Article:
# machine language to assembly language

Discussion in 'Microcontrollers, Programming and IoT' started by vead, Aug 23, 2014.

473
14
Nov 27, 2011
so my another effort for learning about micro controller
I know about basic gates like AND, NOT and OR,
we can make following circuits with help of basic gates
Subtraction
Division
Multiplication
Logical AND
Shift Left
Shift Right

suppose we want to add two 8 bit number
we have to implement 8 bit adder

example 6+ 2 =8
00000110
+00000010
------------
00001000
...

so we can develop many circuit
Subtraction
Division
Multiplication
Logical AND
Logical NOT
Logical OR
Logical XOR
Shift Left
Shift Right

now we have many operation so we want use them
we want to tell the CPU what operation to do. So, we encode the operations in some bit pattern,
for example:
0001 Perform NOT
0010 Perform AND
0011 Perform OR
0101 Perform Subtraction
0110 Perform Multiplication
0111 Perform Division
1000 Move bits from memory into registers
...
...

Now, suppose we want the CPU to perform addition of 6 and 2,
the number 6 (0110) and the number 2 (0010), so something like:
0100 0110 0010
Now we can start talking about a sequence of operations:
0100 0110 0010
01010 010 0010
0100 0110 0110
0010 1000 0010
1000 1010 0010

machine language is hard to understand so we developed assembly language
Mov (1000)
6 (0110)
mov A, # 6 ( assembly language )
1000 0110 ( machine language )
another
Mov (1000)
2 (0010)
mov R1#2 ( assembly language )
1000 0010 ( machine language )
8=6+2
0100 0110 0010

machine language

1000 0110
1000 0010
0100 0110 0010

assembly language
mov A, #6
mov R1,#2

I have tried to understand in very low level
can some explain with example how to convert machine code into assembly code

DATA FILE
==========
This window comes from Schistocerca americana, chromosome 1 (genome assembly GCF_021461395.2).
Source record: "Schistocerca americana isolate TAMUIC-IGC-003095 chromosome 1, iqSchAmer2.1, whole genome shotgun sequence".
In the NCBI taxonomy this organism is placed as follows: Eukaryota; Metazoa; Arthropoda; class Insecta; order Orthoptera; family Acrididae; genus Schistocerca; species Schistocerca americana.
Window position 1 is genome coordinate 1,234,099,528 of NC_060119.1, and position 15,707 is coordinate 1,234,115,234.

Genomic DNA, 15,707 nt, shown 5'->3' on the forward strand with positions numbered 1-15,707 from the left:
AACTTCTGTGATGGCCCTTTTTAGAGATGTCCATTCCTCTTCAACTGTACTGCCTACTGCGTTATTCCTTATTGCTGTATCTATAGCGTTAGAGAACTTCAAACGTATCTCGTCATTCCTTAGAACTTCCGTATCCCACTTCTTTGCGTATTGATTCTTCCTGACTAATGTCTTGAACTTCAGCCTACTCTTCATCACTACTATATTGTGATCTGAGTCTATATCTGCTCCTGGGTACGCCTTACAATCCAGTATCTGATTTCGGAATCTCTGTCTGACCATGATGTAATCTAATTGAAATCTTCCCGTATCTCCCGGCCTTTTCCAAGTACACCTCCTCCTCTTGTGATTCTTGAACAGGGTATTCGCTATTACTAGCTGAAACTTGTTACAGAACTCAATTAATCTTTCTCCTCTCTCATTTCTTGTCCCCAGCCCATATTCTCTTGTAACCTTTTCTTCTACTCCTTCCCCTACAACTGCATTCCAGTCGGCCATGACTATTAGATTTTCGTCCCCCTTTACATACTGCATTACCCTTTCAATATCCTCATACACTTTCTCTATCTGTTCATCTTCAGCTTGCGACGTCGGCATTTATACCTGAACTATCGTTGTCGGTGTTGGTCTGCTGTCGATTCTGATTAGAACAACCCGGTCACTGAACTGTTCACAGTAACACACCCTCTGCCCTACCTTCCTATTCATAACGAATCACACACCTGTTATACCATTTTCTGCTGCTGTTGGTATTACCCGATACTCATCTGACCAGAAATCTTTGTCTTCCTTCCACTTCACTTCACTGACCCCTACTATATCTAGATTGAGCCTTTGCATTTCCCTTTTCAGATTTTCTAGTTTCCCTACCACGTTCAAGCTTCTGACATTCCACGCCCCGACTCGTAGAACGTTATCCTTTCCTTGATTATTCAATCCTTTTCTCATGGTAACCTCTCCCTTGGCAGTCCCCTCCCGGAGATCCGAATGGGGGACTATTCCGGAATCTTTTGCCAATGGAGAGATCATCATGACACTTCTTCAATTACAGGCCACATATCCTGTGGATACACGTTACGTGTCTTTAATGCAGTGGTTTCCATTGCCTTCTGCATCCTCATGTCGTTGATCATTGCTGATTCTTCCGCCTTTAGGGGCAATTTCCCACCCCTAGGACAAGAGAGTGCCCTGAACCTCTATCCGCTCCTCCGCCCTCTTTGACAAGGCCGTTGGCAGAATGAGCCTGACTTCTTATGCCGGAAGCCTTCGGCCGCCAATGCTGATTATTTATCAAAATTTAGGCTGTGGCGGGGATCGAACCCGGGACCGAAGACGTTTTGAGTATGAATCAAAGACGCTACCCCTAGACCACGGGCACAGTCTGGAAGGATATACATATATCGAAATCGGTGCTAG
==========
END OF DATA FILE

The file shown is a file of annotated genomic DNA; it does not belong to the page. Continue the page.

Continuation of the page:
I know assembly code convert into machine code but for low level understanding how we developed assembly language to understand machine language

2. ### KrisBlueNZSadly passed away in 2015

8,393
1,271
Nov 28, 2011
Normally you use a program called a disassembler. This may be a program that runs on a computer that processes a binary or hex file, or it may be a program that runs on the target system and disassembles memory directly.

You can do it manually as well, if you have an opcode map. The data sheet for the processor will usually have instruction encoding information, and many of them have an opcode map, formatted as a table, that allows you to quickly identify the instruction mnemonic that a particular binary opcode corresponds to.

Microprocessors often have multi-byte or multi-word instructions so the initial byte or word may not completely specify the instruction. In this case several tables are needed to give the full opcode mapping information.

What architecture are you working with? If you give some specifics, I can answer with some specifics.

473
14
Nov 27, 2011
I am talking about 8051 controller
assembler convert assembly code into machine code

suppose we have sequence

1000 101 10 0110
suppose ( symbolic form )
Mov (1000) ,
A (101),
#(10) ,
6(0110)
each assembly symbol converted into machine language

now we write program in assembly
mov A, # 6

and assembler convert this statement into machine language
1000 101 10 0110

4. ### KrisBlueNZSadly passed away in 2015

8,393
1,271
Nov 28, 2011

473
14
Nov 27, 2011
Q1 look at post #3 this is temporary example I have taken for understanding
Is it true ?

Q2 look at this test code
Code:
```1   0000                                  ORG 0H